With Bach's 'Goldbergs,' Can Two Pianos Be Better Than One?

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Almost two decades ago, composer and now-retired Cambridge University professor Robin Holloway set about to recompose Bach’s Goldberg Variations. If a healthy dose of skepticism is in order, rightly so: how could one conceive of improving on a work like Goldberg, with its rich layers of performance history?

In the case of Holloway’s Gilded Goldbergs, which gets its New York premiere at Weill Hall on Tuesday by pianists Steven Ryan and Catherine Venable, the proof is in the process. Within the structure of the original variations, Holloway’s four-hand re-composition incorporates centuries of compositional techniques; re-composed over five years, it is truly a labor of love.

Gilded Goldbergs will be presented as part of the Dessoff Choir’s Midwinter Festival, "Refracted Bach." The festival's curatorial concept is "Bach’s prism," presenting works inspired by Bach, alongside works by composers that inspired Bach himself, like Palestrina. “[Bach] absorbed all of the European styles au courant in his lifetime, and synthesized them into his own inimitable style,” writes Dessoff Choir director Chris Shepard in the festival program.

Few people think of Bach as being influenced by his predecessors, but Renaissance-era polyphony, also known as stile antico, formed the basis for counterpoint with a systematic approach to dissonance and melodic lines. The structure of Bach’s Goldbergs -- its system of contrapuntal canons -- draws heavily, though inventively, on the compositional techniques of the Renaissance.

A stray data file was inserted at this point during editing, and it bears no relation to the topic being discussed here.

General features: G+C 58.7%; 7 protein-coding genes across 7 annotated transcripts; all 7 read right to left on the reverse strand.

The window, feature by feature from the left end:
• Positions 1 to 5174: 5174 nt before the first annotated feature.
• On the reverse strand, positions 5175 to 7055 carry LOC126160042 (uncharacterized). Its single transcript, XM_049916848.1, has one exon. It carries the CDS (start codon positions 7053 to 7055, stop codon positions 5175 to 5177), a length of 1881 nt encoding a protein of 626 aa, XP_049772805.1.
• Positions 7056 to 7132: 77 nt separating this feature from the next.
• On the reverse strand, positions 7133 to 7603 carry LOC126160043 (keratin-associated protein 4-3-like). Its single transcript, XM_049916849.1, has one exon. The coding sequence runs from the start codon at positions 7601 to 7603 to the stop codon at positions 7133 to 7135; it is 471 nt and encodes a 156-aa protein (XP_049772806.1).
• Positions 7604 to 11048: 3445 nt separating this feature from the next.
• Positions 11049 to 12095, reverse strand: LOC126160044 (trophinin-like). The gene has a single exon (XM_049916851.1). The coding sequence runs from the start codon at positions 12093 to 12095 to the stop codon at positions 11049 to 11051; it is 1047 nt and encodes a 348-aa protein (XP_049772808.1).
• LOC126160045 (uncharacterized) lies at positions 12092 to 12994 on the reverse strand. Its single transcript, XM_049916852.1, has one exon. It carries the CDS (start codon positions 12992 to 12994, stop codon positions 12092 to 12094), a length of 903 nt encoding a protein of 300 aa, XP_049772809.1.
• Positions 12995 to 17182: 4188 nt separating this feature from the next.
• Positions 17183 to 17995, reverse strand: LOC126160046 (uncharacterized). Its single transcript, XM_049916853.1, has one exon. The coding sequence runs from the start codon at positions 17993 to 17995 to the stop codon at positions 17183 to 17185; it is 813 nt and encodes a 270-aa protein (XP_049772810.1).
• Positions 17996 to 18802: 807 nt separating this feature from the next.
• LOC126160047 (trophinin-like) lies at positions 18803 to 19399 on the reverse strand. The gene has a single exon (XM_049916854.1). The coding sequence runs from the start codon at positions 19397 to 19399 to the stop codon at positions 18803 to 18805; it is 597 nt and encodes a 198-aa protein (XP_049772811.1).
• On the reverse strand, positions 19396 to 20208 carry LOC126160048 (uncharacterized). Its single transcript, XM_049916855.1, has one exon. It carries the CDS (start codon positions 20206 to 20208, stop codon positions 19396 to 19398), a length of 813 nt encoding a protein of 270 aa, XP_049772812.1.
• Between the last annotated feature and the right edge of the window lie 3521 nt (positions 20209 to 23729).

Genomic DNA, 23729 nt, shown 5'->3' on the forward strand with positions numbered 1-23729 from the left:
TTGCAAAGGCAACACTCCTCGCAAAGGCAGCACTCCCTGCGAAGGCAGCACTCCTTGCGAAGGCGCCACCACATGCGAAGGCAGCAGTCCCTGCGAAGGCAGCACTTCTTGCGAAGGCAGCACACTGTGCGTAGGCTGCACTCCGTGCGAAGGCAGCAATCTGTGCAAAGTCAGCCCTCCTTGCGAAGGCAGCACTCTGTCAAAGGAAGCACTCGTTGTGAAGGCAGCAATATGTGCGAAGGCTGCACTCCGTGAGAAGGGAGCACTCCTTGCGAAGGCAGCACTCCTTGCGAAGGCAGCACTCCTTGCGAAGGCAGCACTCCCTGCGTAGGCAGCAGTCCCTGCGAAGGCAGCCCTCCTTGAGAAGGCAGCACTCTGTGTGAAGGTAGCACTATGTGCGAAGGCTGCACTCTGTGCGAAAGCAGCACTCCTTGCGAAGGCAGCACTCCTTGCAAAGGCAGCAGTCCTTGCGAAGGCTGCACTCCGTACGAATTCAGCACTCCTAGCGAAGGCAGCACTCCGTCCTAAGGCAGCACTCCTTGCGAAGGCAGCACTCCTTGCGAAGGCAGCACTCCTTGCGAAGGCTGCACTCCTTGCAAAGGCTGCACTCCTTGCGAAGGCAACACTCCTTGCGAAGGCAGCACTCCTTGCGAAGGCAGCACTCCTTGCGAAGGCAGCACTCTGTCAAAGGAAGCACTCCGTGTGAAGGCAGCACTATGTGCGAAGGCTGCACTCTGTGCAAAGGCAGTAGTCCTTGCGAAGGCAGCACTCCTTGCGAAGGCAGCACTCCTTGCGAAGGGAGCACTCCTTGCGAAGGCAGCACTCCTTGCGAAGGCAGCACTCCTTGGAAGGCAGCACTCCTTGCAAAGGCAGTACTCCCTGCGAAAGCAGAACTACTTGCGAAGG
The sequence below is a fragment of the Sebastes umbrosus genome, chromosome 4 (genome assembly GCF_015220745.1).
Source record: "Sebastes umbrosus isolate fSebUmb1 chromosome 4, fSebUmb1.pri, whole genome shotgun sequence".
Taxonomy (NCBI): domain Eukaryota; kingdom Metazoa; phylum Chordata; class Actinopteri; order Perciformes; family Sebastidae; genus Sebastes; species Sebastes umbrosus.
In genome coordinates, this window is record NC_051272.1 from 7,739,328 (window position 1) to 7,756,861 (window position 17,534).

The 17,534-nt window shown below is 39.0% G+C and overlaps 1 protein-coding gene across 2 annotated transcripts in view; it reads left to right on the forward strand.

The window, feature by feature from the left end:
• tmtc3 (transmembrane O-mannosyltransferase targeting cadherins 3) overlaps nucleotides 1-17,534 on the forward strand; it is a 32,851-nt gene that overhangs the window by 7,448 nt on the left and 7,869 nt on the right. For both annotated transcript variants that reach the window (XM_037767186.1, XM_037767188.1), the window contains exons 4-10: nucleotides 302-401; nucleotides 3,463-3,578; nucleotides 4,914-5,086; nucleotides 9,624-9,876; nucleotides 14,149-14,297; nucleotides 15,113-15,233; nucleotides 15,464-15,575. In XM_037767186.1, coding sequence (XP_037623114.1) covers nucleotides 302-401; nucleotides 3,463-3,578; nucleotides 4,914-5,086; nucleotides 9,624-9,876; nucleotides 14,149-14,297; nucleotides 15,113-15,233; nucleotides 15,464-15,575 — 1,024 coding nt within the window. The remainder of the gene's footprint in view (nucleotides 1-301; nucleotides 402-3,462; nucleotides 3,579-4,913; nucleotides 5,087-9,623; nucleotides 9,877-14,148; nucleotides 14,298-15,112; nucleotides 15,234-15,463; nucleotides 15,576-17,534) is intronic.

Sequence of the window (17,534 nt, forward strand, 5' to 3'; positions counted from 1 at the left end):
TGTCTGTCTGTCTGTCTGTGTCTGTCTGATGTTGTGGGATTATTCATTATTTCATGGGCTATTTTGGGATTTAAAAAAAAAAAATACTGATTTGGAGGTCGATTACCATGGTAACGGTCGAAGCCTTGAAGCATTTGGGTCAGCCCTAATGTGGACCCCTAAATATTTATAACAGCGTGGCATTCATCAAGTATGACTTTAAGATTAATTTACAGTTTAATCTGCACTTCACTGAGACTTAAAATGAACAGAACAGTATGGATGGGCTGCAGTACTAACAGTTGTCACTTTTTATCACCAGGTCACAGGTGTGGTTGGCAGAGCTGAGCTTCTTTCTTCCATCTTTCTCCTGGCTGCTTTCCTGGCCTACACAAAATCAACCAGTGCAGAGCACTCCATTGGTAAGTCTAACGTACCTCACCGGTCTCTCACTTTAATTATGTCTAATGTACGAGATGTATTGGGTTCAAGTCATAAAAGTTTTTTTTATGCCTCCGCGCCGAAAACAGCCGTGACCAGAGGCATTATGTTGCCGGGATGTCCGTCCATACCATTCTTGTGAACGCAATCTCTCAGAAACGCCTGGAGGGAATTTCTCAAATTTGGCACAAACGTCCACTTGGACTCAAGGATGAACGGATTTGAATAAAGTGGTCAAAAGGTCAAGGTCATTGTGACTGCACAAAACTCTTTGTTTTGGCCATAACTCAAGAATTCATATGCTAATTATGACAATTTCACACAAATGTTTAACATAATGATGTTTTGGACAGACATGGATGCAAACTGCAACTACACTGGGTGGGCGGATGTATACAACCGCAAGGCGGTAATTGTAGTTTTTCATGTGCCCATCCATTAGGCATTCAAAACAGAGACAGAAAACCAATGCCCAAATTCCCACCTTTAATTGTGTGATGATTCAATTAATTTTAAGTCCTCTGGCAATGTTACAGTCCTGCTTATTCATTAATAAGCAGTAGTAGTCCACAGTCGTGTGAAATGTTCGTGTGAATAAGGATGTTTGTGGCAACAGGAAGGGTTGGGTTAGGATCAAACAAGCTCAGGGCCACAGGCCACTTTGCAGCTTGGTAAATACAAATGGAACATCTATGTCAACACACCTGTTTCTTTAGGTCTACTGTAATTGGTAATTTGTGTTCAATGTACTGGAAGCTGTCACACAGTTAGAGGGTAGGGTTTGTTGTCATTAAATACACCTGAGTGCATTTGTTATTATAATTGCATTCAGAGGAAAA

Holloway’s Gilded Goldbergs maintains the Goldbergs' original structure, even its canons, while adding compositional techniques from the past 200 years. “It’s a huge circular journey,” said Holloway in a recent phone interview. “And if you get the jokes, references, and play of canti you can get even more out of it.”

Gilded Goldbergs began when Holloway, playing through Bach's variations for pleasure, wanted an easier version. "Some are very difficult to play with just one person at the piano,” said Holloway. In 1992, he began transcribing them for four hands. A busy professor, he would work out a few each summer and not necessarily in Bach’s order. “It seemed like a limited aim just to get a little bit of clarity,” said Holloway, who soon strayed from straight transcription. “The changes were mainly simple and close to the original, consisting in different ways of shifting the emphases, by games of proportion, mode, tonal perspective."

Friends and colleagues gave Holloway "a lot of encouragement to be more radical, more daring, more extreme." So the composer went about changing one variation's character from brilliant to dreamy, while paying tribute to Brahms and Schubert. In the 17th variation he hints at the sound world of Bartok and Ligeti. His re-imagining of the opening aria began “almost back to straight transcription, but opened out to make a dialogue between the two players, suggestive of the mutual suspicious and eventual gracious accord between an archaic clavichord and a modern grand.”

A recording in 2003 received largely favorable reviews. "If the result comes closer to Busoni's Bach transcriptions than to any other models, the eclectic flavour is very much Holloway's own," wrote critic Andrew Clements in the Guardian.

Holloway admits feelings of guilt and moral uncertainty over his process, but he was spurred over the five-year period by colleagues and friends who would enjoy playing through his re-workings. "Despite doing what I was doing with evident brio I felt extremely tentative, diffident, ashamed. Fortunately, plenty of friends, colleagues and pupils around to try things out the moment they were sketched helped assuage such angst.”